How to Deploy Ghost v0.11 LTS on CentOS 7.3

Updated on August 21, 2017
How to Deploy Ghost v0.11 LTS on CentOS 7.3 header image

Ghost is an open source blogging platform that has been gaining popularity among developers and ordinary users since its 2013 release. It puts focus on content and blogging. The most attractive thing about Ghost is its simple, clean, and responsive design. You can write your blog posts from a mobile phone. Content for Ghost is written using the Markdown language. Ghost is perfect fit for individuals or small groups of writers.

In this guide we are going to set up and deploy a secure Ghost v0.11.x LTS blog on an CentOS 7.3 VPS using Let's Encrypt, Certbot, Node.js, NPM, NGINX and MySQL.


  • Register (purchase) a domain name.
  • CentOS 7.3 server instance with minimum of 1GB RAM.
  • Sudo user.

Before You Begin

  1. Check CentOS version:

     cat /etc/centos-release
     # CentOS Linux release 7.3.1611 (Core)
  2. Create a new non-root user:

     useradd -c "John Doe" johndoe && passwd johndoe
  3. Make it superuser by adding it to wheel group:

     usermod -aG wheel johndoe
  4. Switch to new user:

     su - johndoe
  5. Update your operating system's software:

     sudo yum check-update || sudo yum update -y
  6. Set up the timezone:

     timedatectl list-timezones
     sudo timedatectl set-timezone 'Region/City'
  7. Install development tools:

     sudo yum groupinstall -y 'Development Tools'
  8. Install Vim text editor:

     sudo yum install -y vim
  9. Reboot system if required:

     sudo shutdown -r now

Install Certbot

NOTE: Before starting this step, ensure that you have set DNS records for your domain.

We are going to use Let's Encrypt CA and EFF's Certbot client to obtain SSL/TLS certificate for our Ghost blog. Don't forget to replace all instances of blog.domain.tld with your domain name.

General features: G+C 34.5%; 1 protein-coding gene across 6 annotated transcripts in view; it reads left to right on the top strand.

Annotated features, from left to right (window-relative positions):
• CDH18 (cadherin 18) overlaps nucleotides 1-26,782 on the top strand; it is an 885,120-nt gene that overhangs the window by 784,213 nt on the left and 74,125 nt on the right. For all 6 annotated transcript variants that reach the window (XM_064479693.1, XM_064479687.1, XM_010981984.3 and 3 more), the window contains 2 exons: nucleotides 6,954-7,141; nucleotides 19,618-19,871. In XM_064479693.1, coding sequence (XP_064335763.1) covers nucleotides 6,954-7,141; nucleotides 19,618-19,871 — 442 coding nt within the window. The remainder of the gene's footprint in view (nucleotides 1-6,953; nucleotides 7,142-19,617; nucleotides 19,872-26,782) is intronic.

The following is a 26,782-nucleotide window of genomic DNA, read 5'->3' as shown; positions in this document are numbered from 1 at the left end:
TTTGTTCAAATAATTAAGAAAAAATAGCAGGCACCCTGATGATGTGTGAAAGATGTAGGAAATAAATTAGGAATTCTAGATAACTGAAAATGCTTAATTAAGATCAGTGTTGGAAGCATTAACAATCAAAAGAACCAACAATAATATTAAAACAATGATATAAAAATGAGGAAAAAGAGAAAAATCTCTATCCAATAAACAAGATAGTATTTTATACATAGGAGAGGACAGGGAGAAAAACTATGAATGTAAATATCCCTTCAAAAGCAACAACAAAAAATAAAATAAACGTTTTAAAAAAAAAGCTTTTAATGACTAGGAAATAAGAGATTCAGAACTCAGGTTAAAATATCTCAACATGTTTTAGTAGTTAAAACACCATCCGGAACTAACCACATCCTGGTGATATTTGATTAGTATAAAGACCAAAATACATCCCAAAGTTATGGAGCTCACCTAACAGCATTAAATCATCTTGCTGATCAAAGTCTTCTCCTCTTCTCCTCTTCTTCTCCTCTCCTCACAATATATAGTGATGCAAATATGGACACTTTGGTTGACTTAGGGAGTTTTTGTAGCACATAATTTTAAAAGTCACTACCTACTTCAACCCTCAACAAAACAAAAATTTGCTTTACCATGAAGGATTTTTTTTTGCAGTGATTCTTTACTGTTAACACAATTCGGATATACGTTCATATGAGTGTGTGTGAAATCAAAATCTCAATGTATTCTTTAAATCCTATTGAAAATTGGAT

1. Enable the Extra Packages for Enterprise Linux (EPEL) repository:

     # Certbot is packaged in Extra Packages for Enterprise Linux (EPEL) repository. To use Certbot, you must first enable the EPEL repository.
     sudo yum install -y epel-release
  2. Install Certbot (formerly Let's Encrypt client) certificate management software made with Python:

     sudo yum install -y certbot
  3. Check Certbot version:

     certbot --version
     # certbot 0.14.1
  4. Obtain RSA certificate by using standalone authentication method (plugin):

     sudo certbot certonly --standalone --domains blog.domain.tld --rsa-key-size 2048 --must-staple --email admin@domain.tld --no-eff-email --agree-tos
     #  - Congratulations! Your certificate and chain have been saved at 
     #  Your cert will expire on YYYY-MM-DD. . . .
     #  . . .

    After going through previous steps, your certificate and private key will be in the /etc/letsencrypt/live/blog.domain.tld directory.

Install Node.js and NPM

NOTE: Ghost currently supports Node.js versions 4.5+ and 6.9+ only.

Ghost is built on Node.js. We are going to install the recommended version for Ghost which is v6 Boron LTS at the time of this writing.

  1. Download and install Node.js v6 LTS:

     sudo curl --silent --location | sudo bash -
     sudo yum install -y nodejs
  2. Check Node.js and NPM version:

     node -v && npm -v
     # v6.11.2
     # 3.10.10

Install MySQL

By default, Ghost comes configured to use an SQLite database, which requires no configuration.

Alternatively Ghost can also be used with a MySQL database by changing the database configuration. You must create a database and user first, you can then change the existing sqlite3 config.

  1. Download and install the latest version of MySQL (currently 5.7) from the official MySQL Yum repository:

     cd /tmp
     # Adding the MySQL Yum Repository
     sudo yum localinstall -y mysql57-community-release-el7-11.noarch.rpm
     # Installing MySQL
     sudo yum install -y mysql-community-server
  2. Check MySQL version: